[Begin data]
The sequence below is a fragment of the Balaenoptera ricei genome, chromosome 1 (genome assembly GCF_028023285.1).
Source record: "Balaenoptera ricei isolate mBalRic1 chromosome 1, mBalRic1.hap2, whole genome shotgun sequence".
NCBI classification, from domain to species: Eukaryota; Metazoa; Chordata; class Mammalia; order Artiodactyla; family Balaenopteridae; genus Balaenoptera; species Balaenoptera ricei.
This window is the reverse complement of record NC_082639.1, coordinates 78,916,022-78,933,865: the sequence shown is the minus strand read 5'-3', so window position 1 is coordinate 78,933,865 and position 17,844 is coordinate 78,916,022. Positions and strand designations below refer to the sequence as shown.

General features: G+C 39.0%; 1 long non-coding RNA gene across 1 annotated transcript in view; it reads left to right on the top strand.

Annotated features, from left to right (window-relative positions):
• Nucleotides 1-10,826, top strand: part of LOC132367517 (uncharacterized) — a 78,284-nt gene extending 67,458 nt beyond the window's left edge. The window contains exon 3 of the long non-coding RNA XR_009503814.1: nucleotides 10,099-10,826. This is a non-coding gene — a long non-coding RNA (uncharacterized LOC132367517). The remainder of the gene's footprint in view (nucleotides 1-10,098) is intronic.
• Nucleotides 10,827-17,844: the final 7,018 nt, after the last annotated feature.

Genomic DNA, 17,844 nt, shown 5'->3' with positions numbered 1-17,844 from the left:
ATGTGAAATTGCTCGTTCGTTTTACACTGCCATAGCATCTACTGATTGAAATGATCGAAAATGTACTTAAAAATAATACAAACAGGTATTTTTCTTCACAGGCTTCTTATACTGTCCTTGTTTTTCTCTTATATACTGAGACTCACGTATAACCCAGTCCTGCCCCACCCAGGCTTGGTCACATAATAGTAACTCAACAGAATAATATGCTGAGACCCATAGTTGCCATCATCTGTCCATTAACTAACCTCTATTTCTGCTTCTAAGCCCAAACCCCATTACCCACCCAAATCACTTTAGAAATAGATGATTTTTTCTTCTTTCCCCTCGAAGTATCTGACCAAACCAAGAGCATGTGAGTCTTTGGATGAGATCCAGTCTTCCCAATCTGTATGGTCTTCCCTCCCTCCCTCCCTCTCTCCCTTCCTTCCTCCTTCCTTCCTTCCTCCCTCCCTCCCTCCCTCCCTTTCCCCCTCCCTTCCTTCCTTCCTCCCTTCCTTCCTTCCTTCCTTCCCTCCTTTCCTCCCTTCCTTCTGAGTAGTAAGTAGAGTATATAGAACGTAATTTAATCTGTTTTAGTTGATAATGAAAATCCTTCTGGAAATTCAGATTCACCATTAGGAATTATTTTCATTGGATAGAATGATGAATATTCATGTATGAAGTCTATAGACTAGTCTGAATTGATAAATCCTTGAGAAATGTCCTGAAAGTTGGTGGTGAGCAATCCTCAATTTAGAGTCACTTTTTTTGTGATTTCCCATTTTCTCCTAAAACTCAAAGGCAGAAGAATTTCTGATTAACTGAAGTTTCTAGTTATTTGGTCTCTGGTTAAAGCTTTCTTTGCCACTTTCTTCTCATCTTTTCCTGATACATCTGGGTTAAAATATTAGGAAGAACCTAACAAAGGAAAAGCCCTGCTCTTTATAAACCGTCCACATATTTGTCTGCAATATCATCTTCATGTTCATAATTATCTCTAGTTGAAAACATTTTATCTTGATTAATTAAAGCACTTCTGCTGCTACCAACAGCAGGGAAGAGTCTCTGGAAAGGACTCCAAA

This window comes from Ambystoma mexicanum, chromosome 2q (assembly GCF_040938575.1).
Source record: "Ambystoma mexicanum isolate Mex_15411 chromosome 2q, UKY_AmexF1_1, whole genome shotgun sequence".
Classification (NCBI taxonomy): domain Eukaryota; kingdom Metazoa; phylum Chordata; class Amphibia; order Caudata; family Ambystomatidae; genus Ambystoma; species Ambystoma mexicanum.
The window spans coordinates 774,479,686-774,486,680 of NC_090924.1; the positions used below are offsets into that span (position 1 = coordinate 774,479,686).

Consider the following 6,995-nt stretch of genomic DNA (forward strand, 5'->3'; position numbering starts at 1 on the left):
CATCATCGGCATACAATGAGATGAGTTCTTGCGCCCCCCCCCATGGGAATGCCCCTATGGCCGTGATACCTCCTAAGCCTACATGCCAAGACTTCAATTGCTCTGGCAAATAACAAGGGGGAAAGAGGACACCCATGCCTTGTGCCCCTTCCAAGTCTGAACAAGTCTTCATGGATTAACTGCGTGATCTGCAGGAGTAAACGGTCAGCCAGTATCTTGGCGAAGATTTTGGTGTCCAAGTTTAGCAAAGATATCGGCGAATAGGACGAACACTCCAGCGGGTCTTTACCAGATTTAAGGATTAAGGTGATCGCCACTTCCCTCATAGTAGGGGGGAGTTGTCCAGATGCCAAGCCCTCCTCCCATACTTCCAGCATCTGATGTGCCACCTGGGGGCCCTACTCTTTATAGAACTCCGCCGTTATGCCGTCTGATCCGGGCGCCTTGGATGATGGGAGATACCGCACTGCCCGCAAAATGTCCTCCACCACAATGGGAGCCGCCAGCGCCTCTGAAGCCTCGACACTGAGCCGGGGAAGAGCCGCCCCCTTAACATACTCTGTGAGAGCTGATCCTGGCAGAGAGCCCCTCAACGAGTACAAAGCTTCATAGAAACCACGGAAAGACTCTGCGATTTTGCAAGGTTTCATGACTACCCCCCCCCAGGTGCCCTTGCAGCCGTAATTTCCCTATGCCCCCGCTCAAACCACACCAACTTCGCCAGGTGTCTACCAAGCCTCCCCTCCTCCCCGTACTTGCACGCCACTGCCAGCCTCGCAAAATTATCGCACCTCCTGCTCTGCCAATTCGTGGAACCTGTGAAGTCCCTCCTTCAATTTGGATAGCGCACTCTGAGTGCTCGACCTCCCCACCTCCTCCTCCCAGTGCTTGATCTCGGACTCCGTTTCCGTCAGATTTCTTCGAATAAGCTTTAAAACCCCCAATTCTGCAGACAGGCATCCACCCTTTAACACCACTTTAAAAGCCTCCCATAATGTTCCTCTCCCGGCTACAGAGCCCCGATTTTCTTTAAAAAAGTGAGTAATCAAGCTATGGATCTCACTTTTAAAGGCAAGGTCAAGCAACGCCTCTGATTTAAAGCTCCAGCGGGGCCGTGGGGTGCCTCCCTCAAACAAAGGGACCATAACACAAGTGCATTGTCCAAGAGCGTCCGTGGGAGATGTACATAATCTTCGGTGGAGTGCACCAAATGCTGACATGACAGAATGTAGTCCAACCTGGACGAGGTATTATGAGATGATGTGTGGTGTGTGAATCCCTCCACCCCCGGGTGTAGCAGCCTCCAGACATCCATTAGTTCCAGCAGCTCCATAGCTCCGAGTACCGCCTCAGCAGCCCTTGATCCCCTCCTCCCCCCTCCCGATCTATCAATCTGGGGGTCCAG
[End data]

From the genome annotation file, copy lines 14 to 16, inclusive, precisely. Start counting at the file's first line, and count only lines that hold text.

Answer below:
The window spans coordinates 774,479,686-774,486,680 of NC_090924.1; the positions used below are offsets into that span (position 1 = coordinate 774,479,686).

Consider the following 6,995-nt stretch of genomic DNA (forward strand, 5'->3'; position numbering starts at 1 on the left):
CATCATCGGCATACAATGAGATGAGTTCTTGCGCCCCCCCCCATGGGAATGCCCCTATGGCCGTGATACCTCCTAAGCCTACATGCCAAGACTTCAATTGCTCTGGCAAATAACAAGGGGGAAAGAGGACACCCATGCCTTGTGCCCCTTCCAAGTCTGAACAAGTCTTCATGGATTAACTGCGTGATCTGCAGGAGTAAACGGTCAGCCAGTATCTTGGCGAAGATTTTGGTGTCCAAGTTTAGCAAAGATATCGGCGAATAGGACGAACACTCCAGCGGGTCTTTACCAGATTTAAGGATTAAGGTGATCGCCACTTCCCTCATAGTAGGGGGGAGTTGTCCAGATGCCAAGCCCTCCTCCCATACTTCCAGCATCTGATGTGCCACCTGGGGGCCCTACTCTTTATAGAACTCCGCCGTTATGCCGTCTGATCCGGGCGCCTTGGATGATGGGAGATACCGCACTGCCCGCAAAATGTCCTCCACCACAATGGGAGCCGCCAGCGCCTCTGAAGCCTCGACACTGAGCCGGGGAAGAGCCGCCCCCTTAACATACTCTGTGAGAGCTGATCCTGGCAGAGAGCCCCTCAACGAGTACAAAGCTTCATAGAAACCACGGAAAGACTCTGCGATTTTGCAAGGTTTCATGACTACCCCCCCCCAGGTGCCCTTGCAGCCGTAATTTCCCTATGCCCCCGCTCAAACCACACCAACTTCGCCAGGTGTCTACCAAGCCTCCCCTCCTCCCCGTACTTGCACGCCACTGCCAGCCTCGCAAAATTATCGCACCTCCTGCTCTGCCAATTCGTGGAACCTGTGAAGTCCCTCCTTCAATTTGGATAGCGCACTCTGAGTGCTCGACCTCCCCACCTCCTCCTCCCAGTGCTTGATCTCGGACTCCGTTTCCGTCAGATTTCTTCGAATAAGCTTTAAAACCCCCAATTCTGCAGACAGGCATCCACCCTTTAACACCACTTTAAAAGCCTCCCATAATGTTCCTCTCCCGGCTACAGAGCCCCGATTTTCTTTAAAAAAGTGAGTAATCAAGCTATGGATCTCACTTTTAAAGGCAAGGTCAAGCAACGCCTCTGATTTAAAGCTCCAGCGGGGCCGTGGGGTGCCTCCCTCAAACAAAGGGACCATAACACAAGTGCATTGTCCAAGAGCGTCCGTGGGAGATGTACATAATCTTCGGTGGAGTGCACCAAATGCTGACATGACAGAATGTAGTCCAACCTGGACGAGGTATTATGAGATGATGTGTGGTGTGTGAATCCCTCCACCCCCGGGTGTAGCAGCCTCCAGACATCCATTAGTTCCAGCAGCTCCATAGCTCCGAGTACCGCCTCAGCAGCCCTTGATCCCCTCCTCCCCCCTCCCGATCTATCAATCTGGGGGTCCAG